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Aggregation and Coexistence in a Carrion Fly Community

Anthony R. Ives
Ecological Monographs
Vol. 61, No. 1 (Mar., 1991), pp. 75-94
Published by: Wiley
DOI: 10.2307/1943000
Stable URL: http://www.jstor.org/stable/1943000
Page Count: 20
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Aggregation and Coexistence in a Carrion Fly Community
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Abstract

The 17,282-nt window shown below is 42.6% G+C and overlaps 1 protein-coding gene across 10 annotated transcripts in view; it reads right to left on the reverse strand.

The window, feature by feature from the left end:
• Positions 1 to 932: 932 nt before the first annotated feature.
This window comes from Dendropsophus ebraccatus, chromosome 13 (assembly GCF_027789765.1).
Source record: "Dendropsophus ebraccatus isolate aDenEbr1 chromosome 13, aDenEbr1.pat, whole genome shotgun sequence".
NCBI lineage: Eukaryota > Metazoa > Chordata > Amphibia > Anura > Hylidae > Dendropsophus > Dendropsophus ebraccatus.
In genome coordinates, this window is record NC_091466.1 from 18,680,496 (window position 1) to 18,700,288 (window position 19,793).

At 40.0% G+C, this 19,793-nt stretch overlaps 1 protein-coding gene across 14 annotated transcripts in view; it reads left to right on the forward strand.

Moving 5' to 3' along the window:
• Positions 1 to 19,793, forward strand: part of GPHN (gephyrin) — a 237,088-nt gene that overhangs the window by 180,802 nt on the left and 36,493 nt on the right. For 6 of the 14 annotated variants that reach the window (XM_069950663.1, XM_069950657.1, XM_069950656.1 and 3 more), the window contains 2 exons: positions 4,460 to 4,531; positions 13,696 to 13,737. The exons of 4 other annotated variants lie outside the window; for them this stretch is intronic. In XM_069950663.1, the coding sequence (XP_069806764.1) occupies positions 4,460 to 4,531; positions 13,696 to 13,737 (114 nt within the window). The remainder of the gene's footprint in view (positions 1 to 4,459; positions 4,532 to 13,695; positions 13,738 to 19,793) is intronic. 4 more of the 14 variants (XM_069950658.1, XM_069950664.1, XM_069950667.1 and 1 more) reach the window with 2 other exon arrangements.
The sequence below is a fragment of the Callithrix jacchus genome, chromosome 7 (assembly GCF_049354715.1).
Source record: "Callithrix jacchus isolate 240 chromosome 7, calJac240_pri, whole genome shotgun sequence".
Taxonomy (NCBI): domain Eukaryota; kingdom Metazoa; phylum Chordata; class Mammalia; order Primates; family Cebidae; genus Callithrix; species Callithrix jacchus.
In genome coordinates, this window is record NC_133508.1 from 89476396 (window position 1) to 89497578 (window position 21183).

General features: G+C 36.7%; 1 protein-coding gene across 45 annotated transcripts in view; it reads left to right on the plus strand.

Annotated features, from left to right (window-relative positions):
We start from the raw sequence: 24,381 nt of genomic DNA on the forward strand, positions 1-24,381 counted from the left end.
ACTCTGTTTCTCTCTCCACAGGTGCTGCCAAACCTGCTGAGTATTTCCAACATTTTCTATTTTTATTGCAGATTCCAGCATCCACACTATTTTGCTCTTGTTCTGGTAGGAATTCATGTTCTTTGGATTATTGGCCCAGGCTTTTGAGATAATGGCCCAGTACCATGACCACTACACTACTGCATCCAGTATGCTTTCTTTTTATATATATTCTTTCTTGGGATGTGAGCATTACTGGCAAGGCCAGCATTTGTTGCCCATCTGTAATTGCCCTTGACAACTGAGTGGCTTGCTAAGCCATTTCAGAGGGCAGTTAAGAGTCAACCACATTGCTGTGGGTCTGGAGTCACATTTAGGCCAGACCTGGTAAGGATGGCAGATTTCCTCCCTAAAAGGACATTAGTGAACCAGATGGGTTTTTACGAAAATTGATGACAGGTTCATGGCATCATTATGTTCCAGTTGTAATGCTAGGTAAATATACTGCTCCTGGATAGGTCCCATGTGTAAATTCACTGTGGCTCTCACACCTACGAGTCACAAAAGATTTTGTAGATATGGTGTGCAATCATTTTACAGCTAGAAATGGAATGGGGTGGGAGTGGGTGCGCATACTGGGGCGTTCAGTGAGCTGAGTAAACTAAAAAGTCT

In this paper I combine experiment and theory to demonstrate that aggregation of carrion flies ovipositing among carcasses may facilitate coexistence in nature. The paper is divided into an experimental part and a theoretical part. In the experiment part, I present field experiments that show the aggregative pattern of carrion flies ovipositing among carcasses, as well as associated experiments that explore the behavior leading to these patterns. I also use experiments to quantify the strength of larval competition between Phaenicia coeruleiviridis (Calliphoridae) and Sarcophaga bullata (Sarcophagidae). In the theoretical part, I develop two methods that use these data to assess the effect of aggregation on competition in the field. From the first method, I predict that intraspecific aggregation of P. coeruleiviridis females causes a 26% decrease in the expected recruitment of P. coeruleiviridis and a 74% increase in the expected recruitment of S. bullata. As a result, within a single generation, intraspecific aggregation increases intraspecific competition and reduces interspecific competition. The second method for assessing aggregation involves a new mathematical formula that gives conditions under which species may coexist indefinitely. This formula requires estimates of only the degrees of intra- and interspecific aggregation among species; there is no need to estimate adult survival and larval competition. I use this second method to show that the minimum effect of aggregation on coexistence for five carrion fly species is equivalent to reducing the amount of larval competition between pairs of species by an average of 57%. Aggregation may therefore play a major role in explaining the coexistence of carrion fly competitors.

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